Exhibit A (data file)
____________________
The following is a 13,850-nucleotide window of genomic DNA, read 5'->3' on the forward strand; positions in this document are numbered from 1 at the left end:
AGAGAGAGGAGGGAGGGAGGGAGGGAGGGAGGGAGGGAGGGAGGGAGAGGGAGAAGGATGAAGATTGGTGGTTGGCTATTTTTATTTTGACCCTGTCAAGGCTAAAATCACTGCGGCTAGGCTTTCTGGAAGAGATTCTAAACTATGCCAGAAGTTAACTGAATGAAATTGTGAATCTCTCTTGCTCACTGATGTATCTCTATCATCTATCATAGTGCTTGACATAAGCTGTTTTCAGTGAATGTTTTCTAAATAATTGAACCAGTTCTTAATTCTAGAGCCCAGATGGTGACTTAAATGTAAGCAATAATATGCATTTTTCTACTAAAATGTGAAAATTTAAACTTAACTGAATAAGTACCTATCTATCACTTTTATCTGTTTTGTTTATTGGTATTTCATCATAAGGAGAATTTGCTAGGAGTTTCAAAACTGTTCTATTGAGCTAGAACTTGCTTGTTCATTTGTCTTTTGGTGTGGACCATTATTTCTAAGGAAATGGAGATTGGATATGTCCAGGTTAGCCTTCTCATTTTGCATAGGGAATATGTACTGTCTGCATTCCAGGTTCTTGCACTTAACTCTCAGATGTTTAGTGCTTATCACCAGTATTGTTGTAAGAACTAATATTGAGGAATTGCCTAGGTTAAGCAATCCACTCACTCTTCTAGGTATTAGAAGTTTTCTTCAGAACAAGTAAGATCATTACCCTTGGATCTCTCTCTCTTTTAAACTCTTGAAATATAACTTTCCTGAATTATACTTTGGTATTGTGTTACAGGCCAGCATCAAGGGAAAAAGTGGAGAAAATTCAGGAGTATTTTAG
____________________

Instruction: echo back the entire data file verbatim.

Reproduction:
The following is a 13,850-nucleotide window of genomic DNA, read 5'->3' on the forward strand; positions in this document are numbered from 1 at the left end:
AGAGAGAGGAGGGAGGGAGGGAGGGAGGGAGGGAGGGAGGGAGGGAGAGGGAGAAGGATGAAGATTGGTGGTTGGCTATTTTTATTTTGACCCTGTCAAGGCTAAAATCACTGCGGCTAGGCTTTCTGGAAGAGATTCTAAACTATGCCAGAAGTTAACTGAATGAAATTGTGAATCTCTCTTGCTCACTGATGTATCTCTATCATCTATCATAGTGCTTGACATAAGCTGTTTTCAGTGAATGTTTTCTAAATAATTGAACCAGTTCTTAATTCTAGAGCCCAGATGGTGACTTAAATGTAAGCAATAATATGCATTTTTCTACTAAAATGTGAAAATTTAAACTTAACTGAATAAGTACCTATCTATCACTTTTATCTGTTTTGTTTATTGGTATTTCATCATAAGGAGAATTTGCTAGGAGTTTCAAAACTGTTCTATTGAGCTAGAACTTGCTTGTTCATTTGTCTTTTGGTGTGGACCATTATTTCTAAGGAAATGGAGATTGGATATGTCCAGGTTAGCCTTCTCATTTTGCATAGGGAATATGTACTGTCTGCATTCCAGGTTCTTGCACTTAACTCTCAGATGTTTAGTGCTTATCACCAGTATTGTTGTAAGAACTAATATTGAGGAATTGCCTAGGTTAAGCAATCCACTCACTCTTCTAGGTATTAGAAGTTTTCTTCAGAACAAGTAAGATCATTACCCTTGGATCTCTCTCTCTTTTAAACTCTTGAAATATAACTTTCCTGAATTATACTTTGGTATTGTGTTACAGGCCAGCATCAAGGGAAAAAGTGGAGAAAATTCAGGAGTATTTTAG